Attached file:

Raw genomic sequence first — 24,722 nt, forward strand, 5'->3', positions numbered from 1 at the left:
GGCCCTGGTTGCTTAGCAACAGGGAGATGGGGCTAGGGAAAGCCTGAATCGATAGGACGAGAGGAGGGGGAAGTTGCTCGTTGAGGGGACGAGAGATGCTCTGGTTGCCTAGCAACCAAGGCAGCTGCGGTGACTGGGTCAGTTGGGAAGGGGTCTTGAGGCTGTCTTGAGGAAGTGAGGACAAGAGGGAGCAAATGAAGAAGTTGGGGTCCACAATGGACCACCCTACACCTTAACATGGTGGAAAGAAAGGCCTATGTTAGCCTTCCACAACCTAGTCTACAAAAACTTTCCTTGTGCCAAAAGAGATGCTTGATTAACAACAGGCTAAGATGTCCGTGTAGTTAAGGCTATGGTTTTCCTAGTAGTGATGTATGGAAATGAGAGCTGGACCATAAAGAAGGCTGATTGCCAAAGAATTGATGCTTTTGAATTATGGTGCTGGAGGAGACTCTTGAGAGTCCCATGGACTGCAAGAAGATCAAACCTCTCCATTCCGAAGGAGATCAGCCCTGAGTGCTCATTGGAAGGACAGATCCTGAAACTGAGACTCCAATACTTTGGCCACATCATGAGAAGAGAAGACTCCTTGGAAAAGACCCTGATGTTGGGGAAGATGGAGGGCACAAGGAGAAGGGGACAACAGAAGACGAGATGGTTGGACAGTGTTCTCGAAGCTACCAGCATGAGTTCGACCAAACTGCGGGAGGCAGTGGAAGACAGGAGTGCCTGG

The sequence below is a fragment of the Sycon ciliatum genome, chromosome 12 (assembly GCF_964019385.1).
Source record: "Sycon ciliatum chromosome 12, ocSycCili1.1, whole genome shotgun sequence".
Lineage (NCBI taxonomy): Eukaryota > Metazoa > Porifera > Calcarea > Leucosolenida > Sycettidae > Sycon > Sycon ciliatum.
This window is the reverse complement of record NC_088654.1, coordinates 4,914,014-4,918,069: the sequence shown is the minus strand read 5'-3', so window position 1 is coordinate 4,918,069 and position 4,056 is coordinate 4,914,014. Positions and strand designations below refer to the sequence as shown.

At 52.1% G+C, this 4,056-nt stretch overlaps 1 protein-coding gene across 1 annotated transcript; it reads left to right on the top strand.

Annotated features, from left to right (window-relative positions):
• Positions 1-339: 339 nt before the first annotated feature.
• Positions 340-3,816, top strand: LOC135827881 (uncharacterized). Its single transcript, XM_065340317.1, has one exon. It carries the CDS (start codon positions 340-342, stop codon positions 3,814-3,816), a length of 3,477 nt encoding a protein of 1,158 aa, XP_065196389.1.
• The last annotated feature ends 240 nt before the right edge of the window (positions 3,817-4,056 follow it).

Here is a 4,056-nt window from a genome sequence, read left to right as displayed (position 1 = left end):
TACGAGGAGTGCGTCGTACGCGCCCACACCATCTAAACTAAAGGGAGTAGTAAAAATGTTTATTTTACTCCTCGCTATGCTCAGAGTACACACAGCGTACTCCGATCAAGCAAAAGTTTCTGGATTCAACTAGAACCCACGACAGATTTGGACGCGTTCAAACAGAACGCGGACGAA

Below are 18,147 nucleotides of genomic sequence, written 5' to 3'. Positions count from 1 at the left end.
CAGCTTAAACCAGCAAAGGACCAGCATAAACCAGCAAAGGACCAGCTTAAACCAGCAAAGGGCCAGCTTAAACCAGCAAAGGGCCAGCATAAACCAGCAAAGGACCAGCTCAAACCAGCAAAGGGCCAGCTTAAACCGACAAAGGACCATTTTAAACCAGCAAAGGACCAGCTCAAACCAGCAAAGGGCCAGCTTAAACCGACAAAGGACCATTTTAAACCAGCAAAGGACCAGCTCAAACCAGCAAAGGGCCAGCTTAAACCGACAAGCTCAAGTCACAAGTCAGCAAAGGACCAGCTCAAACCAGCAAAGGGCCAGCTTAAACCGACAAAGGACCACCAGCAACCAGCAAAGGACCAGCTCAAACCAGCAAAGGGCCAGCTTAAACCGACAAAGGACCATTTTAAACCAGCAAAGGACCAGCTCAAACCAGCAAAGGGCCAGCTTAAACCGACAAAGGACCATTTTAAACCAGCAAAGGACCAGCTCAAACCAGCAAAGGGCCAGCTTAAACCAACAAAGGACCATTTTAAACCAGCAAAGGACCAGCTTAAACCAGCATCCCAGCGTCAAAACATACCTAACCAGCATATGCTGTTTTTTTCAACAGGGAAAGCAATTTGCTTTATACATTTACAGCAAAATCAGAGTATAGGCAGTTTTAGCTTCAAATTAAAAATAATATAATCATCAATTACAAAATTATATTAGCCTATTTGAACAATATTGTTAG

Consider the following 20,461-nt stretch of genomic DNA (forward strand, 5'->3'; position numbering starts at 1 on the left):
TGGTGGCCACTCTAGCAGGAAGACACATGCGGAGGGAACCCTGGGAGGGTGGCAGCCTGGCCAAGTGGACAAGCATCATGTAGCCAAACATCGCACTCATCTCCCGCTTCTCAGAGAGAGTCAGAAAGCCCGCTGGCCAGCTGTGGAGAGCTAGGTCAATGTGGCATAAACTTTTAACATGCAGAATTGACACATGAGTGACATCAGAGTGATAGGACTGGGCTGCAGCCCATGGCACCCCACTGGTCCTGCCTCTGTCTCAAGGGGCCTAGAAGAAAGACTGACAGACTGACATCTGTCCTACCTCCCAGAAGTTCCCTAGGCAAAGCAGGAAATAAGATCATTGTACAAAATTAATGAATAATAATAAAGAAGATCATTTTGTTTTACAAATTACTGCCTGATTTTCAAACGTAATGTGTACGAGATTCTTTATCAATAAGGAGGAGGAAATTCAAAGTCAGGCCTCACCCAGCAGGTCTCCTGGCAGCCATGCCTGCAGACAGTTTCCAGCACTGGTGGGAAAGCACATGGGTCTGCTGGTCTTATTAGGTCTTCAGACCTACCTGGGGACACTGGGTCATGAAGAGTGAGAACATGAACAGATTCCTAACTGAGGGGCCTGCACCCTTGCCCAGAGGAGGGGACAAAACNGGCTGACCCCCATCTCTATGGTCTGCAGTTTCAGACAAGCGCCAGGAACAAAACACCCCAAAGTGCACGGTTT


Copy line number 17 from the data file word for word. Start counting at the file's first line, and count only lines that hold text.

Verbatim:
TGGTGGCCACTCTAGCAGGAAGACACATGCGGAGGGAACCCTGGGAGGGTGGCAGCCTGGCCAAGTGGACAAGCATCATGTAGCCAAACATCGCACTCATCTCCCGCTTCTCAGAGAGAGTCAGAAAGCCCGCTGGCCAGCTGTGGAGAGCTAGGTCAATGTGGCATAAACTTTTAACATGCAGAATTGACACATGAGTGACATCAGAGTGATAGGACTGGGCTGCAGCCCATGGCACCCCACTGGTCCTGCCTCTGTCTCAAGGGGCCTAGAAGAAAGACTGACAGACTGACATCTGTCCTACCTCCCAGAAGTTCCCTAGGCAAAGCAGGAAATAAGATCATTGTACAAAATTAATGAATAATAATAAAGAAGATCATTTTGTTTTACAAATTACTGCCTGATTTTCAAACGTAATGTGTACGAGATTCTTTATCAATAAGGAGGAGGAAATTCAAAGTCAGGCCTCACCCAGCAGGTCTCCTGGCAGCCATGCCTGCAGACAGTTTCCAGCACTGGTGGGAAAGCACATGGGTCTGCTGGTCTTATTAGGTCTTCAGACCTACCTGGGGACACTGGGTCATGAAGAGTGAGAACATGAACAGATTCCTAACTGAGGGGCCTGCACCCTTGCCCAGAGGAGGGGACAAAACNGGCTGACCCCCATCTCTATGGTCTGCAGTTTCAGACAAGCGCCAGGAACAAAACACCCCAAAGTGCACGGTTT